Pakistan is attending a key regional conference on Afghanistan this week in the Turkish city of Istanbul with low expectations as it believes that differences among regional and international players on certain issues are too serious to be resolved any time soon.
The conference scheduled for November 2 will discuss issues relating to the transition process in Afghanistan, including Afghan security and the reconciliation process.
The ministerial-level conference is being attended by the United States, France, Germany, Pakistan, Afghanistan, Turkey and the Nato countries as well as representatives of the United Nations.
Islamabad, which is considered to have a pivotal role in any future political dispensation in Afghanistan, has already voiced concerns on the proposed Istanbul draft finalised recently at conferences held in Oslo and Kabul.
The sticking point is the new regional mechanism the US and other Western countries are pushing for the Afghan endgame.
“We believe there is no need of any new regional mechanism as regional security issues can be dealt with within the existing regional framework,” a Pakistani official told The Express Tribune.
“Pakistan will certainly oppose the idea,” said the official, who requested his name not be mentioned in the report. “Pakistan is not the only country which has reservations … many other countries are also against it.”
The foreign ministry also indicated Pakistan’s concerns over the Istanbul draft.
“The existing regional organisations and arrangements may also be urged to prioritise for achieving a stable, peaceful and prosperous Afghanistan in a stable, peaceful and prosperous region,” Foreign Office spokesperson Tehmina Janjua said last week in her media briefing.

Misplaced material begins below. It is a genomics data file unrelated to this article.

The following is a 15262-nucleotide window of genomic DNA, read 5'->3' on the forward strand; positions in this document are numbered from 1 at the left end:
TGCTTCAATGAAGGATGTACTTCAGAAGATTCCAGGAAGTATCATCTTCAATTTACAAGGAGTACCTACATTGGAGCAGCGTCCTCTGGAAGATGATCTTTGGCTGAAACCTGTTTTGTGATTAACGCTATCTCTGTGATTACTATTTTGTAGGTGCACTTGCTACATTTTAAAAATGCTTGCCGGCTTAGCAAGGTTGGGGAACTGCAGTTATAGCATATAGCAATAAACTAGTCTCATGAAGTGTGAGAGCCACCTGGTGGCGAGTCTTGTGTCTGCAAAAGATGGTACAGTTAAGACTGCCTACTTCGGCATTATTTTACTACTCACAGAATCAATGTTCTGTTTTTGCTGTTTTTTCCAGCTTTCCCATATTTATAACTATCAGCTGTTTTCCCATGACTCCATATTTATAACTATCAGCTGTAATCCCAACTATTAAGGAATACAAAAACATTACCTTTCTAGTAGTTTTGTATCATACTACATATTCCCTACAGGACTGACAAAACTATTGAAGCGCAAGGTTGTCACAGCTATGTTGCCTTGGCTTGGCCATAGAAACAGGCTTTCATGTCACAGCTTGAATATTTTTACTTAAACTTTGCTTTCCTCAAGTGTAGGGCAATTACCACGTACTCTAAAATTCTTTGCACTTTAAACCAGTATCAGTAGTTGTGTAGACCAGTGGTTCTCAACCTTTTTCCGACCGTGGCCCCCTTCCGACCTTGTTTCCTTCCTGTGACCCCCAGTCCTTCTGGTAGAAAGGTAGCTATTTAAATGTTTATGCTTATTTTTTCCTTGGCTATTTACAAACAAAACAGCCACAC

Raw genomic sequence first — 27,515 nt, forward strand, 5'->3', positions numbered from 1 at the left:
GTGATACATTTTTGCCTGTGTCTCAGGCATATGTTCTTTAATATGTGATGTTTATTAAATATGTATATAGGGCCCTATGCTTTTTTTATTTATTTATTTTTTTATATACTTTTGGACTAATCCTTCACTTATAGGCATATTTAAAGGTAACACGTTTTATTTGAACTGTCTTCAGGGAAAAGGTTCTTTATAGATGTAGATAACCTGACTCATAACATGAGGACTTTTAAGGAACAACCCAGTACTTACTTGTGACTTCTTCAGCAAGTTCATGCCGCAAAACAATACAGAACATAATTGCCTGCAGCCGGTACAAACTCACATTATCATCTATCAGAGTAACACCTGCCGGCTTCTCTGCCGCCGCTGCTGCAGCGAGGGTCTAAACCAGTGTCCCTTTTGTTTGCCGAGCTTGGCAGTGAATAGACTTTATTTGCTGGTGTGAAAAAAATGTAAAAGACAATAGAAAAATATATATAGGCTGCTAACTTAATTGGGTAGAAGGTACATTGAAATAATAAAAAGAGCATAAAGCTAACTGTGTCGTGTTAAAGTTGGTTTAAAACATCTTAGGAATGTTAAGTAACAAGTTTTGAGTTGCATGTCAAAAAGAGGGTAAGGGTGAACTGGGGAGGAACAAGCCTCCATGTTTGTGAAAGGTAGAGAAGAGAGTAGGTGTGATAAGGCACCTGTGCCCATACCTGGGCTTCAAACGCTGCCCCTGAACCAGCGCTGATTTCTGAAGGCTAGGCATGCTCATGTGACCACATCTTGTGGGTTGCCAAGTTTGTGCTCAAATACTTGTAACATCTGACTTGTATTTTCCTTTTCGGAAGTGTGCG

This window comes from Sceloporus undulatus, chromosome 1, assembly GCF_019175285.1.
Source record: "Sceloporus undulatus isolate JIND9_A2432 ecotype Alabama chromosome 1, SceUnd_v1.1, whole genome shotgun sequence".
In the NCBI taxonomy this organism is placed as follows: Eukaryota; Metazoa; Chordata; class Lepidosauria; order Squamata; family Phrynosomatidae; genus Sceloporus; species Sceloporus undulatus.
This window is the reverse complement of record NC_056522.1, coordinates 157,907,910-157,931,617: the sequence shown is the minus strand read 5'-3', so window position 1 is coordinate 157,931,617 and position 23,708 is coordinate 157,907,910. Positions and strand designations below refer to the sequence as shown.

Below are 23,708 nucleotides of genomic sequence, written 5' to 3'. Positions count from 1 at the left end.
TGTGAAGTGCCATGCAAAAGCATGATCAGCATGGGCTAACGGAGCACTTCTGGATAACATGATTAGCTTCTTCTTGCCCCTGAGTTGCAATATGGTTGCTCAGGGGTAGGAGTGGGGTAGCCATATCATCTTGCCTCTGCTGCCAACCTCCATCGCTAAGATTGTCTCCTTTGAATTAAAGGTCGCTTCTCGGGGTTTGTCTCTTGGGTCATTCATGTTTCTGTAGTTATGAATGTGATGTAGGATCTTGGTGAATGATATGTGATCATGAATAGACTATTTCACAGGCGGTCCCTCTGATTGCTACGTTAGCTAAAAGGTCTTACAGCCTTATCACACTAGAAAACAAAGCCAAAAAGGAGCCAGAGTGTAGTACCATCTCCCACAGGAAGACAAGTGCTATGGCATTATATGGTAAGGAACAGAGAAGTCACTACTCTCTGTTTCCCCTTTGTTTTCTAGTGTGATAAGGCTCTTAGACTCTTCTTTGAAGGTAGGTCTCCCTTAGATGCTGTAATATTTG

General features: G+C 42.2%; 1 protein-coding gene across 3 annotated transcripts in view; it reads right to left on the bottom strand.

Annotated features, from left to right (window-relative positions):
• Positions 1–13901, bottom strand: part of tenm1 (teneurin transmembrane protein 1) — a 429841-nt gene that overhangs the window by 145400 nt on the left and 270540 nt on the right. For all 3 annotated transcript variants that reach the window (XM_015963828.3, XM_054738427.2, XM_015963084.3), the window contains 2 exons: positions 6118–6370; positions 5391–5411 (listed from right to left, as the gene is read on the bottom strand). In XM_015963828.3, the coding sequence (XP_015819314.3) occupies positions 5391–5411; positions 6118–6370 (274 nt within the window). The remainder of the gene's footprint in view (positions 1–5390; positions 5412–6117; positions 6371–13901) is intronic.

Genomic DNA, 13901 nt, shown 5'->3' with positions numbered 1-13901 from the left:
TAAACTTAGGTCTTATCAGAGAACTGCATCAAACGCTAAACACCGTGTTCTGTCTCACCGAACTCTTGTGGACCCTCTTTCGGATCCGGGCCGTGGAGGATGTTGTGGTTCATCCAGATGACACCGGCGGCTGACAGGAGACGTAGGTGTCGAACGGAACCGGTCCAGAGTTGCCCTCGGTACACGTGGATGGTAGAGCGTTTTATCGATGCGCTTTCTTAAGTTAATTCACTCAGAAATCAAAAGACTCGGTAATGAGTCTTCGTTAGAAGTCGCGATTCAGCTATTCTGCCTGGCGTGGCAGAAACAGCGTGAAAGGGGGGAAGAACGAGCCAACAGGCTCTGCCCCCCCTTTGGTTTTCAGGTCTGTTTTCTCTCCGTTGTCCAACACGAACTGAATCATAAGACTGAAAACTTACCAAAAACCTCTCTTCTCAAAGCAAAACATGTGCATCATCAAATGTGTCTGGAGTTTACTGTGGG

The Istanbul draft seeks to establish a new regional framework that not only includes Afghanistan’s immediate neighbours but also several other nations, which do not share borders with Kabul.
Pakistan will propose at the conference that all regional and international players must make an unequivocal commitment about the sovereignty of Afghanistan.
Islamabad fears that Afghanistan may be used by certain countries to further their interests in the region.
“No country should be allowed to violate the sovereignty of Afghanistan either by having permanent military bases or influencing its security forces,” said a military official while requesting anonymity.
The US plans, though not officially, to maintain military presence in Afghanistan even beyond 2014 when international forces will pull out of the war-torn country.
But several regional countries, including Pakistan, China, Russia and Iran have serious reservations over the US plans.
Ahead of the Istanbul conference, Turkish President Abdullah Gul will host a trilateral meeting with President Asif Zardari and Afghanistan’s Hamid Karzai on Tuesday.
Published in The Express Tribune, October 31st, 2011.